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COVID Chronicles: Day 2

It is bewildering to me how wildly different children from the same gene pool can be in personality. Truly mind-boggling. Today, we started full-fledged “school work” in an effort to stay on top of things. I kept it light and simple and let the boys know that they were under no circumstances on a “time limit”, per se, but that the faster they completed their work, the faster they could make way for free-time. I knew two things going in:

  1. Connor would be overly enthusiastic and foam at the mouth to do all the things and,
  2. Gabe would all but do a sit-in to protest any and all things academic.

This is nothing new and is what it is, but Lord have MERCY, y’all — help me, help you.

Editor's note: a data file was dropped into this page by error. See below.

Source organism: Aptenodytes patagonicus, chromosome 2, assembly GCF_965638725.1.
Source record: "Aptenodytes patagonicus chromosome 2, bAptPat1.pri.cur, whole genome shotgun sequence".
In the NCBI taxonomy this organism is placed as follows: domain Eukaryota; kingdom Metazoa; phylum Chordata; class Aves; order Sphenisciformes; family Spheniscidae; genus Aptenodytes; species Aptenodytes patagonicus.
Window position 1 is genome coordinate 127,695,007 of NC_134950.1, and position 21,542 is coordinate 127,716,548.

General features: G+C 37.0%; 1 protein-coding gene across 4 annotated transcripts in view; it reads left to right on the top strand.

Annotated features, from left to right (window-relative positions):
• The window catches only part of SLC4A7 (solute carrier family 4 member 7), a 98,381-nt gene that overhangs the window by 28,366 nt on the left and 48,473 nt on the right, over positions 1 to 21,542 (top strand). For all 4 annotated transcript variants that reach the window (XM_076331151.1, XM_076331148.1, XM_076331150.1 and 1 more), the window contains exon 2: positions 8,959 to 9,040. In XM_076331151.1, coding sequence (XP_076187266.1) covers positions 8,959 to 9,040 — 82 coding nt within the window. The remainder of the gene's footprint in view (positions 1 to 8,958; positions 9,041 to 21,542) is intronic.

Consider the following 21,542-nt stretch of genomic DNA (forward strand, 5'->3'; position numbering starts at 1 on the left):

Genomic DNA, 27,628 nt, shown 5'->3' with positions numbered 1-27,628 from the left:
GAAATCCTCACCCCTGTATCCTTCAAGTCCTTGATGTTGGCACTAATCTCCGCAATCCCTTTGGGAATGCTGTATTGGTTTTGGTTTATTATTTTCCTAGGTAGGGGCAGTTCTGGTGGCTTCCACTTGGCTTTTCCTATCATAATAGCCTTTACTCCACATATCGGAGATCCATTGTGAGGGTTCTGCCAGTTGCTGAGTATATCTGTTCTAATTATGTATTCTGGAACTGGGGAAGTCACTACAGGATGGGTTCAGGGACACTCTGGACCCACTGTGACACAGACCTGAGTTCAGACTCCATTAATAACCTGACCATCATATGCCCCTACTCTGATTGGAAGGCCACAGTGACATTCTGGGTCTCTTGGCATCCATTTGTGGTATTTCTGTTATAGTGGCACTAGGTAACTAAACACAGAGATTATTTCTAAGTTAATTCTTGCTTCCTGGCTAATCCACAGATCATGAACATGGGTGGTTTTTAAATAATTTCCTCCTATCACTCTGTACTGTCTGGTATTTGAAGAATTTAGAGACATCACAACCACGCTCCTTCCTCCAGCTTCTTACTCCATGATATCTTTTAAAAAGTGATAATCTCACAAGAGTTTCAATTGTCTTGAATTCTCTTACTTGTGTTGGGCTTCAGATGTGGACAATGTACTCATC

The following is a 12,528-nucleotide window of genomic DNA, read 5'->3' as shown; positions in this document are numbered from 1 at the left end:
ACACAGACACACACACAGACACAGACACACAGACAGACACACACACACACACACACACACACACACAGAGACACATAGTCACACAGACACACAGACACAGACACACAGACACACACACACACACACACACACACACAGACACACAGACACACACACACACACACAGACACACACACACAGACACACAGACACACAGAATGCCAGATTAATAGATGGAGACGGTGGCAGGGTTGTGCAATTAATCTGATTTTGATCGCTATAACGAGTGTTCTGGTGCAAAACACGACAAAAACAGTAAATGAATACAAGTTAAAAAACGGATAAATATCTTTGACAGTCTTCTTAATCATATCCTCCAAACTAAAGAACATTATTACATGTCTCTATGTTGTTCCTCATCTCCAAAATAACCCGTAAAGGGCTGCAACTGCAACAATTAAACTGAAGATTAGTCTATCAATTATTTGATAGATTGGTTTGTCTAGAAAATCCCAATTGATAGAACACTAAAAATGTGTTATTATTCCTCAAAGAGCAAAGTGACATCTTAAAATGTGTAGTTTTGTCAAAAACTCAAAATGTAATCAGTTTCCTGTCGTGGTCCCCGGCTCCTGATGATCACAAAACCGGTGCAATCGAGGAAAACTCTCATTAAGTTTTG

Let me backtrack a bit and say that Con woke me up at the butt-crack of dawn asking when we would do classwork.

SIX O’FREAKING CLOCK IN THE MORNING, AND THIS KID WANTS TO DO HOMEWORK. AND IT AIN’T EVEN FOR A GRADE.

I let him know in no uncertain terms that if he did not release the death-grip on my cheeks and get out of my face that he would have zero homework and we’d move straight to naps (savage move). He grudgingly let go of my face and then asked for Pop Tarts and cereal. Kid doesn’t exactly take a hint.

So we finally got to what I thought was a more manageable time for homework shenanigans. Connor, ever eager, jumped right in and flew through five or six sheets (front & back) in about 15 minutes. And then there was Gabe. Bless him.